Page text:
Let’s look at a common refrain that we hear from many who are skeptical about getting a COVID vaccine. Translation: Do scientists even know what they are talking about?
“The CDC and public health COVID guidelines keep changing. How can I trust what they say about COVID vaccines?”
This concern makes total sense. At least, when you look at the ever-changing guidelines from the perspective of your average non-scientist. For example, in the beginning of the pandemic, we were told that your regular citizen didn’t need to mask. Now some experts recommend that we all wear not one mask, but two. One week, the director of the CDC is voicing a feeling of “impending doom” over the recent rise in COVID19 cases. Soon thereafter, we hear that the CDC supports travel within the U.S. for those who have been vaccinated.
Our messaging can, at times, seem contradictory. It’s easy to see how all the back and forth can be confusing, frustrating, and might instill doubt in the advice of our experts.
Let’s think about science in a different way
But here’s what I want you to know. And, hopefully, this will help restore some confidence for those currently doubting our pandemic and vaccine recommendations and those who make them.
Science is more of a verb than a noun
Traditionally, we have viewed science as this entity that is fixed and sure. And, as such, we have little tolerance for scientific information that changes. But I would argue that we need to think about science in a different way – as an action, a process. It is a field that embraces, and even rejoices in, constant change.
As we’ve discussed before, scientists observe the world, propose theories about how the world works, then test those theories. Their tests either confirm or contradict their hypothesis. But one test, one study, does not a scientific fact make. Only after numerous researchers, testing the same theory, in different labs, with different test subjects, find the same outcome do we consider our theory a scientific “fact”. And, it is not uncommon that testing leads to more questions than answers. For scientists, this is super exciting. Scientists love another challenge, something else to test.
Science can leave us with more questions than answers. Image from Pixabay.
The scientific process is on full display – in all its messy glory
Now, if you are someone working with the understanding that science is a noun, questions only leading to more questions can be frustrating. We just want the answers, right? Just tell me what I need to do to keep myself and my family safe. And then, imagine that you are someone without a scientific background, trying to keep track of all the in-your-face science that is happening right now. We see it on the news, we hear about it from friends and colleagues. All people, with or without scientific training, are discussing science more than ever before. PS – This is AWESOME!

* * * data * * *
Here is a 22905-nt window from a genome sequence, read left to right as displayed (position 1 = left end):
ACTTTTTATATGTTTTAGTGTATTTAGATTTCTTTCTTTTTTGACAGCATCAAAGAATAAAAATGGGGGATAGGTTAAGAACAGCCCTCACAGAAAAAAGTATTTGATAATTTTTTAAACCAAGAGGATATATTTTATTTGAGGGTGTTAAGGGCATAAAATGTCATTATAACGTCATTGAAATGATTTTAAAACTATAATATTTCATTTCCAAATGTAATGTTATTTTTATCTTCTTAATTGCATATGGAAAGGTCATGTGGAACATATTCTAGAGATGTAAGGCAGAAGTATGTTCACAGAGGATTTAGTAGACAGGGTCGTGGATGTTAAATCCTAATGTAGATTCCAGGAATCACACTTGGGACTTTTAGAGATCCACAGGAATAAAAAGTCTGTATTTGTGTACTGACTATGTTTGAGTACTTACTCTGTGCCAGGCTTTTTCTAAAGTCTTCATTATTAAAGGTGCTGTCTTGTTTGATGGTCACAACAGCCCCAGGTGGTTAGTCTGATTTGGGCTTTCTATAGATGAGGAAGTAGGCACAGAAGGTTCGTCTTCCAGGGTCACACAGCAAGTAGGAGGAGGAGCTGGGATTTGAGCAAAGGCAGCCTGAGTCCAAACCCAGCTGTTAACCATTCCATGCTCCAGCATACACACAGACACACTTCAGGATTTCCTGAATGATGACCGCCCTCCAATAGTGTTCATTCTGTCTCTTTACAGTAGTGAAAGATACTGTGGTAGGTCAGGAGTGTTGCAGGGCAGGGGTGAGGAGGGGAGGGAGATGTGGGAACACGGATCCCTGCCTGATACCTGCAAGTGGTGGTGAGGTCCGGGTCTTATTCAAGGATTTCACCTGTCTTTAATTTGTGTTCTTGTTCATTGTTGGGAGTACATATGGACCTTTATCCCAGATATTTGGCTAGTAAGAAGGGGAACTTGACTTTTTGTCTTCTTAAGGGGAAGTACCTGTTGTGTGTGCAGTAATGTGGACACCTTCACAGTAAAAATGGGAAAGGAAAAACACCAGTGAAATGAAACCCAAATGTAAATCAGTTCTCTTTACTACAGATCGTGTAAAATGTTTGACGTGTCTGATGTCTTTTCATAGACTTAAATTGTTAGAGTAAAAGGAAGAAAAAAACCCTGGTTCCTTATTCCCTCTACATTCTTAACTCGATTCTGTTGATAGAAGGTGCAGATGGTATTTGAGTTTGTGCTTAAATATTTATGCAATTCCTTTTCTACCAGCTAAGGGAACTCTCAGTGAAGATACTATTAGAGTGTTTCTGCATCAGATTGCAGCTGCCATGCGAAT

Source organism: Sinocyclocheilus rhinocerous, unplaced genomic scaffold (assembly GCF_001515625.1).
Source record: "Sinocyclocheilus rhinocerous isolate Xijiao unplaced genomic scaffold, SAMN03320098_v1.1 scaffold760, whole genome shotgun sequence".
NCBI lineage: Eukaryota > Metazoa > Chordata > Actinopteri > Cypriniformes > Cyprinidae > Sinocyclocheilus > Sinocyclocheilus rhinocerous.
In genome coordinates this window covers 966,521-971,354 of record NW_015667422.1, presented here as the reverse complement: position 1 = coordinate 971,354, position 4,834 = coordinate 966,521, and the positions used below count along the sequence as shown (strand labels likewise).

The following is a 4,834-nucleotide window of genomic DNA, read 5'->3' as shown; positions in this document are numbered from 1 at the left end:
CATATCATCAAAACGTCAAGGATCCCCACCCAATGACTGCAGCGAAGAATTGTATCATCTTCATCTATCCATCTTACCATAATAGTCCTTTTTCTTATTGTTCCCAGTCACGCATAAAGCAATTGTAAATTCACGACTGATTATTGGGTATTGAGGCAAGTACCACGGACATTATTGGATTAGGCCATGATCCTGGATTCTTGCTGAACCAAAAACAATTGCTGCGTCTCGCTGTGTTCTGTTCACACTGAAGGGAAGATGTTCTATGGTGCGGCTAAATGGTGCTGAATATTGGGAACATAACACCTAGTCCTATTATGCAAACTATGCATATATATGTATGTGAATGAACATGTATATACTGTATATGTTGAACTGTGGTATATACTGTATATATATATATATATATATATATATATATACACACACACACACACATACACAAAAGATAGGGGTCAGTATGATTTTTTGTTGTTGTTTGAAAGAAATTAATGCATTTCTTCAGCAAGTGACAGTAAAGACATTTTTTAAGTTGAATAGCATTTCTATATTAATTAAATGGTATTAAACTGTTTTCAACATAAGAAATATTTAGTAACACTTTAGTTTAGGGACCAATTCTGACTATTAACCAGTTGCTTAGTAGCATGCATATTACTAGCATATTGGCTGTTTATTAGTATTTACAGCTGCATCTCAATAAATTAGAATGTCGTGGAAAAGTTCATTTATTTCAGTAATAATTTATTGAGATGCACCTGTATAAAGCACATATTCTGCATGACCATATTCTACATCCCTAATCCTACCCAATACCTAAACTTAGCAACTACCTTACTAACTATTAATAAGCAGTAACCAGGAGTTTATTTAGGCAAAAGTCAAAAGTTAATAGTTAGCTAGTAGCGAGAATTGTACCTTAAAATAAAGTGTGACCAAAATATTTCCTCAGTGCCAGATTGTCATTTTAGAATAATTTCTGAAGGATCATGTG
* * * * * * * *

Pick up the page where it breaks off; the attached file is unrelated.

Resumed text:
But, pre-print publications (those that get released to the public before they have had a chance to be peer reviewed) and our 24 hour news cycle put information out there for public consumption before it is proven accurate, let alone reproducible. And then with more testing, as science does its science-y thing, what we learn to be a finding in one study may be disproven in another. This generates more questions. We learn more. And as learning grows and information changes, recommendations change.
We are witnessing discovery in action. We learn from our mistakes, and our misunderstandings, and we get better as we go along. Image from Pixabay.
If we think about it, this is a good thing. With years of scientific advancement and knowledge, we wouldn’t want to keep treating, let’s say, rheumatoid arthritis, like we did 60 years ago (Gold? Higher and higher doses of aspirin until you develop ringing in your ears? No thank you). Nor do we want to treat COVID the same way we did 15 months ago. We know so much more now than we did then.
We expect our treatments and recommendations to change and advance right along with our knowledge. But what we are witnessing is not happening over years. It is happening over days and weeks and months. As such, people don’t really have time to adjust to one set of guidelines before we learn more about the virus, or about the vaccines, and guidelines change again. This can leave us feeling like our heads are spinning.
We can have confidence in the process
All this change doesn’t mean that the scientific method isn’t sound. It is, very much so. Likewise, we can be reassured that the vaccine development process is sound. The methods and processes of doing science haven’t much changed. The process is good. The process is proven. We can have confidence in the method. And if we understand this, and recognize that science is fluid, the guideline changes won’t be so unnerving.
We can give thanks that guideline changes mean we are learning more and more about this devastating virus. Image from Pixabay.
So, the next time we have a change in recommendations, instead of feeling frustrated, we can feel gratitude that the change must mean that we know more than we did before. Our knowledge of the SARS-CoV-2 virus, the COVID19 illness, and the COVID vaccines is increasing. And isn’t that what we want? Isn’t that how we will get out of this pandemic?
Thanks to all my readers for sticking with me! I’ve been absent from posting for a few months (work, life, my Vaccine Science Fellowship, and taking my message to the virtual streets through lectures, webinars, and media appearances have been eating away at my time). But, I’m back and hope to bring you new posts on a regular basis.
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